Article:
Ticino is in Switzerland but it’s culture is Italian
Here, in the only one of Switzerland’s twenty-six cantons located entirely south of the Alps, sun-drenched, palm tree-lined promenades meet glacier-fed lakes, a Mediterranean climate and attitude prevails, but you can still savour la dolce vita served with a dollop of Swiss efficiency.
Mention Switzerland and chocolate, cheese, cows and army knives might come to mind, not pasta, gelato, Vespas, or piazzas. Yet in the southernmost Swiss canton of Ticino, Italian language, culture, architecture and cuisine predominate.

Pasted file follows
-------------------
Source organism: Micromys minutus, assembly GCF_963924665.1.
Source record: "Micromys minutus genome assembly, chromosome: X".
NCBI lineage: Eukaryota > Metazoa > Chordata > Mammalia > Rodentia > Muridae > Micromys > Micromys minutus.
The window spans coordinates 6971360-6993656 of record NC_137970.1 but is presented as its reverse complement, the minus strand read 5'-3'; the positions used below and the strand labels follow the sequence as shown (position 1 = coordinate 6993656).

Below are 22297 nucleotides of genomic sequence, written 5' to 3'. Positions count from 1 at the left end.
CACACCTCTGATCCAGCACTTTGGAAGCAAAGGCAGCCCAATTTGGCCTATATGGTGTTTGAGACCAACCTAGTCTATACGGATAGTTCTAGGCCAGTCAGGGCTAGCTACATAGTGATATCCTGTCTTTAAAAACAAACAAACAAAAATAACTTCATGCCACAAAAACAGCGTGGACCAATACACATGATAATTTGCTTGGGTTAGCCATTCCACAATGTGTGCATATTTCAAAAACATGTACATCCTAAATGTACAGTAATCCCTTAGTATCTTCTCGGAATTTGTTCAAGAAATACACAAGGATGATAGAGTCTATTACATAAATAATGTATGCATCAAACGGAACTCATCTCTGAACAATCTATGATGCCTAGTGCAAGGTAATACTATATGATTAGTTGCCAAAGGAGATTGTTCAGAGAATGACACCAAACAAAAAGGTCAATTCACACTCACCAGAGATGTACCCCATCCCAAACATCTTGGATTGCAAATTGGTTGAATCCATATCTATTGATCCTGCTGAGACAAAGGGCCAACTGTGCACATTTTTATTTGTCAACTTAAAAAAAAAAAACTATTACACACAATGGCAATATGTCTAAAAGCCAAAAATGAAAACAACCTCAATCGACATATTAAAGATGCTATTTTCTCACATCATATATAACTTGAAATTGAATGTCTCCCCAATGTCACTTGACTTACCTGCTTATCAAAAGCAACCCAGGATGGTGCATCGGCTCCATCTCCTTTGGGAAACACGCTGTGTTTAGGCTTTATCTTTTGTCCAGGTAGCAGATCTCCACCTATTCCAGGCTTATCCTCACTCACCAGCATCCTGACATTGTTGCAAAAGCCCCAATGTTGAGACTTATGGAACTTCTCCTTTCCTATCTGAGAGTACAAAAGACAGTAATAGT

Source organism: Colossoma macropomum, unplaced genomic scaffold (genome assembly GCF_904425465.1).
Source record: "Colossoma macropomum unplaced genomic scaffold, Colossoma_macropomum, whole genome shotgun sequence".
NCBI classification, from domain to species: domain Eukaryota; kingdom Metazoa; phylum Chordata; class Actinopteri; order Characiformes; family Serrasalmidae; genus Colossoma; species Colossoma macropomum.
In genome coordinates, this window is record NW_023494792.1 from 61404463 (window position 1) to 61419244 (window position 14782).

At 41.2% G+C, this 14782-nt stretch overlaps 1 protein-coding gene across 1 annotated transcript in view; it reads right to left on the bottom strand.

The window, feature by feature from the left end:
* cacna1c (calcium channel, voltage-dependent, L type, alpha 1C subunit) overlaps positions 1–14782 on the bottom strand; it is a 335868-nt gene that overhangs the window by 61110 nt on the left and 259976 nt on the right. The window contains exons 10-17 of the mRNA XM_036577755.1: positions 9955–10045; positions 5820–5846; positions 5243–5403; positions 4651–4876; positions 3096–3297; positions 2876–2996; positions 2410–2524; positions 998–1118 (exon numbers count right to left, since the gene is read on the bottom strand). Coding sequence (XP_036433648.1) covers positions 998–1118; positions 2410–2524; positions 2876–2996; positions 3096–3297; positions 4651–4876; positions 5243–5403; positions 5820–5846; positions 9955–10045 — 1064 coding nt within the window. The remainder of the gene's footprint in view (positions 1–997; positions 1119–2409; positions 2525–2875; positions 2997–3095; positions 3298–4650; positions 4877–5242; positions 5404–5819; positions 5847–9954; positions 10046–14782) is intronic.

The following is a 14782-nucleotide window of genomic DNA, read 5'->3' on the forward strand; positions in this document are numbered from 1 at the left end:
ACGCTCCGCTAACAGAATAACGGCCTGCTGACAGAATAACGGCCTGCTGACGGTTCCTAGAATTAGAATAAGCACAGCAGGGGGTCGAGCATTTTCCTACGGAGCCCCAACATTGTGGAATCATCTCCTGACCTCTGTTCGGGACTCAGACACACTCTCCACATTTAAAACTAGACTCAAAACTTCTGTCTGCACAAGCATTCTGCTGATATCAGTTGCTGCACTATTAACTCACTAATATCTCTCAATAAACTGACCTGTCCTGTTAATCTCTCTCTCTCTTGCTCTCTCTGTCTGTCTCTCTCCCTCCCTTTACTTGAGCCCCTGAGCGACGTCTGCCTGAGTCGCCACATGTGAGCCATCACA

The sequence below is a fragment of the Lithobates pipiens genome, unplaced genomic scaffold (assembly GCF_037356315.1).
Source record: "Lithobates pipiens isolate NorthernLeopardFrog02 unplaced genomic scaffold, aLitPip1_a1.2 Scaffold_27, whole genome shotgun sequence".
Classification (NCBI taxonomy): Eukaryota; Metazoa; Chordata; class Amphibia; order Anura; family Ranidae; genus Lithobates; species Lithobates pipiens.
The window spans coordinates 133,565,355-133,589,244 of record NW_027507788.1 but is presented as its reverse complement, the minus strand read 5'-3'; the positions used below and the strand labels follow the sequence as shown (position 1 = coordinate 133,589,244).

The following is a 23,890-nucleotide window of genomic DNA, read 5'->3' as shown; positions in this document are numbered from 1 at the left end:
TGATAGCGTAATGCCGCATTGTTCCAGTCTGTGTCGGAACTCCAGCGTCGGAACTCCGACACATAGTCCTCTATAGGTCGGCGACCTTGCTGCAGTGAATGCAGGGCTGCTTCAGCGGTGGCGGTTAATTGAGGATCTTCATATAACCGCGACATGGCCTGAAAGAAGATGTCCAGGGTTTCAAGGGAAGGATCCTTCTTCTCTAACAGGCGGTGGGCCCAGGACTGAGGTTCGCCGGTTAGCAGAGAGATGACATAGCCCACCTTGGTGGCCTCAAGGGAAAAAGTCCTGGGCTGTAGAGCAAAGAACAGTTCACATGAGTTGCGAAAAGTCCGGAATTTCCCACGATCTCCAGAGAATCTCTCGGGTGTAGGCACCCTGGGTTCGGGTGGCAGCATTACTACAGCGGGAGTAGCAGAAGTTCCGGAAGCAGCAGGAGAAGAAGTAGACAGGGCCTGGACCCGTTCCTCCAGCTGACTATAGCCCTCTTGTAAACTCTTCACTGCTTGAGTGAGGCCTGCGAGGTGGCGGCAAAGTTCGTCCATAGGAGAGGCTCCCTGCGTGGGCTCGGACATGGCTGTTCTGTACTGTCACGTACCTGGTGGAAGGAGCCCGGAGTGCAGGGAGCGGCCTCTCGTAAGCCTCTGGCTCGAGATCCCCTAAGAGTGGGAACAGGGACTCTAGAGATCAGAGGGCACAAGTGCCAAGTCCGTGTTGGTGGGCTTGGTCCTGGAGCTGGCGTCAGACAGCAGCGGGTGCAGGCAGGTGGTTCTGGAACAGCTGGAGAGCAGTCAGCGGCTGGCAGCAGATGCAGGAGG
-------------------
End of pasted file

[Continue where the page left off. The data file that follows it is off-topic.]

These are just a few of the qualities that make Ticino – midway between Zurich and Milan – such an enticing destination, even for people from the German and French-speaking parts of Switzerland, who find their country’s Italian enclave exotic.
To be sure, Ticino’s alpine vistas can be as beautiful as any place in the central or northern parts of the country, as can its postcard-perfect lakes, verdant valleys and peaceful pastures where the tinkle of cowbells accompanies the ringing of Romanesque church bells. But what really sets Ticino apart from the rest of Switzerland is the laid-back vibe, Italian charm and unpretentious yet delicious cuisine you’ll find here on the sunny side of the Swiss Alps.
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